Of course, gameplay is king, and gameplay is very, very tight. The shooting mechanics are spot-on, making Quantum Break an excellent cover shooter.
Gunplay itself feels very solid, with believable kick for the most powerful weapons, and a respectable variety that will satisfy both the fans of the shotgunning run-and-gun style, and those who prefer a more reasoned and tactical approach from afar,
Sitting into cover is, rightfully, not encouraged. Enemies can and will flank and surround excessively defensive players, on top of making generous use of grenades.
This means that the player will have to switch from cover to cover often, seeking the best vantage points continuosly. Luckily the mechanics of snapping into cover are as simple as placing yourself behind an object.
The result is a system that works very well, and is free from the frustration you find in many games, where a small delay in taking shelter can result in an early demise. The easy and seamless process of getting in and out of cover is pretty much indispensable, as the game does put you in tight spots rather often even in normal difficulty.
Layered on top of the cover shooter are Jack’s time powers. You have a variety of tricks up your sleeve that allow you to easily move around, incapacitate enemies in temporary time bubbles that you can gingerly fill with lead, shield yourself, create shockwaves,and much more.
Paradoxically, a “flaw” so to speak, is that gunplay is so good and satisfying that I often forgot that I actually had time powers to use. The minimalist UI is also partly to blame (while it’s visually very pleasing), because it’s not always easy to notice that your powers have recharged while you’re busy avoiding an untimely death.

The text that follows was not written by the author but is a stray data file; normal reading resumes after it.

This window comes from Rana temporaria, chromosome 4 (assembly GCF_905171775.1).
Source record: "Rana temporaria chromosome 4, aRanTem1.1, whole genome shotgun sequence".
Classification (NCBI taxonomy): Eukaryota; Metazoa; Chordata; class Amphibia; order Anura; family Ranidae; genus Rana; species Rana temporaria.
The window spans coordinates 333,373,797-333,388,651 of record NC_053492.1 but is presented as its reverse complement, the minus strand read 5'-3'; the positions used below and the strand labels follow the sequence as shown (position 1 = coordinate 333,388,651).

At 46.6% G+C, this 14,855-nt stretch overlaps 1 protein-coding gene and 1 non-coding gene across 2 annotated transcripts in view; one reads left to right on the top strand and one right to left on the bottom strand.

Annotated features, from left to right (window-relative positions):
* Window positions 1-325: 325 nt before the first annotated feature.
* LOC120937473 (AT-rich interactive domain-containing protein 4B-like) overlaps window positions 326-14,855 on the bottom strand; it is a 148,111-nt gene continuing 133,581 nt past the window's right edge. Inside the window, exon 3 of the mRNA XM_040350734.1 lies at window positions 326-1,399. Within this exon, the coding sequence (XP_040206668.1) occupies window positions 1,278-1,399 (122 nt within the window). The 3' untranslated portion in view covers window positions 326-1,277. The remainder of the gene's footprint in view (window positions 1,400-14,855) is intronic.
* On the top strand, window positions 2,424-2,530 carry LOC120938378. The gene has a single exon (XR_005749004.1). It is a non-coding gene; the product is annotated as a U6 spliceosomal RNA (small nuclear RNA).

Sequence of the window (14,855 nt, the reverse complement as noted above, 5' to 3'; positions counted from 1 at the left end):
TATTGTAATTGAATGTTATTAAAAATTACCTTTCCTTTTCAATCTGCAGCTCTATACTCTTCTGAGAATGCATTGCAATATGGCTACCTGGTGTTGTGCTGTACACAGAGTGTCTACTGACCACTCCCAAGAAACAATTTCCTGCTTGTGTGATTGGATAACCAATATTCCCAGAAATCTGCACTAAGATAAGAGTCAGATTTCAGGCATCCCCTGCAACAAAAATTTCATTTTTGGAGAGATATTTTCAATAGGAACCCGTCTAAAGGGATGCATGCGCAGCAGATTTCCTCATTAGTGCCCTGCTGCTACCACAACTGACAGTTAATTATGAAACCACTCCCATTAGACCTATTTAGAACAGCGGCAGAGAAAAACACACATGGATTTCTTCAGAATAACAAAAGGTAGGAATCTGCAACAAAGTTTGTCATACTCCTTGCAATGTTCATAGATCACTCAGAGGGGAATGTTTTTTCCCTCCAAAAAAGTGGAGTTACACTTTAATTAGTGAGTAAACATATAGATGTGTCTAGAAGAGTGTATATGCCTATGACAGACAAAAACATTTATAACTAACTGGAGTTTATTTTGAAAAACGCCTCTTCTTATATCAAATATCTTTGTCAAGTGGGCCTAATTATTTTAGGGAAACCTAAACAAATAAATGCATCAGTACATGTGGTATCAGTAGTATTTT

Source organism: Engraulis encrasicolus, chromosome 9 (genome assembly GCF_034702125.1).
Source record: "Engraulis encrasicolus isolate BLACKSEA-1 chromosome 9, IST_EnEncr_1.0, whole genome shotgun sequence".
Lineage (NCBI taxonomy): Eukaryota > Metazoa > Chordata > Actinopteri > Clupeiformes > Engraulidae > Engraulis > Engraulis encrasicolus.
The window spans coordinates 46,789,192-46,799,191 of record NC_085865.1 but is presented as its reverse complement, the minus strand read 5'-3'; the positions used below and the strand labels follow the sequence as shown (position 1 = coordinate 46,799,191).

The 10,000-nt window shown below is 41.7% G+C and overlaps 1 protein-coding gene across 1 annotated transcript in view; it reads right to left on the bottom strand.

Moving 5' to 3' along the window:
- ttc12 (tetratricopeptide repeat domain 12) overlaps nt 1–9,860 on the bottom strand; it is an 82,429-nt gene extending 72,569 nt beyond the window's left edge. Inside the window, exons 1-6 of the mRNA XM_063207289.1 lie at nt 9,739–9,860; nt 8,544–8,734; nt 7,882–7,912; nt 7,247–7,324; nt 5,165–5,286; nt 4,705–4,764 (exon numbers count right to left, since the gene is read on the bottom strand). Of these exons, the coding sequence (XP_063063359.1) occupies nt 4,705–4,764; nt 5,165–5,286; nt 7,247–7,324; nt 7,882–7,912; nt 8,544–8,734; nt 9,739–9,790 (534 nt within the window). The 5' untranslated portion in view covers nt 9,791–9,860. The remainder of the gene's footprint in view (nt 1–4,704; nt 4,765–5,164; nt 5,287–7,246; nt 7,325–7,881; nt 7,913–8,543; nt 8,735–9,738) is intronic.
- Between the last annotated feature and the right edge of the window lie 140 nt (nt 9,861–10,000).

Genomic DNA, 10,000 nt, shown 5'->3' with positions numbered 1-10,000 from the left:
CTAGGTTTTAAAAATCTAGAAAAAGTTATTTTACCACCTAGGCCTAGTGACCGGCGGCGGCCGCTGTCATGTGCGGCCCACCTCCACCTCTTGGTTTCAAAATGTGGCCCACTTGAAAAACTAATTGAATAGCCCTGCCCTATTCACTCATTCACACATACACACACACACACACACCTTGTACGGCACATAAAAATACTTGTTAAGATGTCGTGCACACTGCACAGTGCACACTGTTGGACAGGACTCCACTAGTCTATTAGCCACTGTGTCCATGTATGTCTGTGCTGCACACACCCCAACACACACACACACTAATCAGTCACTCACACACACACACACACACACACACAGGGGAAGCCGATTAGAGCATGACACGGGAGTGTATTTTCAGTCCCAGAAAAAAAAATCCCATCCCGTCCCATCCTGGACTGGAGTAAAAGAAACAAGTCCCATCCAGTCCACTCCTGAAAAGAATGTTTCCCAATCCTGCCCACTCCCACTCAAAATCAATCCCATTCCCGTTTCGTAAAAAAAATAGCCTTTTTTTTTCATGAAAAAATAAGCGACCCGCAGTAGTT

This doesn’t mean that the time powers aren’t fun to use. As a matter of fact, they’re a lot of fun to use, but since they’re not part of the canonical third person shooter repertoire, it might take you a bit to get used to actually make use extensively of your full arsenal. Time dodge is an exception, since you basically have to use it, if you want to survive the many grenades that will be lobbed your way.
The game also does a great job in getting you comfortable with the enemies you’re facing, only to introduce more powerful and dangerous ones, until they’ll have time powers themselves, really putting your mastery of your guns and abilities to the test.
Breaking the action are some really entertaining puzzle platforming sections, which I could easily define “timeforming,” as you’ll use your powers a lot in order to rewind the timeline of objects to place them in the right position to facilitate traversal, or will have to use your time powers in creative ways to reach the next area.
A small problem is that the availability of those powers prompted Remedy to make Jack’s physical parkhour abilities feel too limited. For a superhero, he often isn’t able to simply climb obstacles that would appear rather low at first sight. This can look a bit awkward, and slows you down as you try to climb onto a ledge that you’re not supposed to reach with normal means.
Small nitpicks aside, the gameplay is absolutely well structured and entertaining, intense in the right places and tactical and almost relaxing in in equally appropriate areas.
Everything is topped off by a metric ton of collectible e-mail, documents, articles and similar items that encourage exploration and will let you delve even deeper into the story and into the background and motivations that drive its characters.
The combination with the TV series is also more enjoyable that I expected, allowing me to wind down after each level, enjoying the great acting and generally pretty good production quality.
You could say that if the resources spent for the show had been invested into more gameplay, we’d have an even better and more meaty game in our hands, and I wouldn’t blame you. As a matter of fact, if that had been the case, at the top of this review you’d probably read a score much closer to a 10.
That said, Quantum Break isn’t in any shape or form a lightweight game. Even if you were to completely skip the show (while you’d miss some great storytelling, so I don’t advise it), you’d find yourself with a great game that hits almost all the right notes.
Ultimately, Quantum Break was obviously an experiment. On one side, I’d rather see game developers and publishers focus their resources on telling their stories via the games themselves, but it’s impossible not to recognize the value of this title as a game.
It looks awesome, it plays great, and makes you feel really badass. What’s not to love? Remedy is back, baby!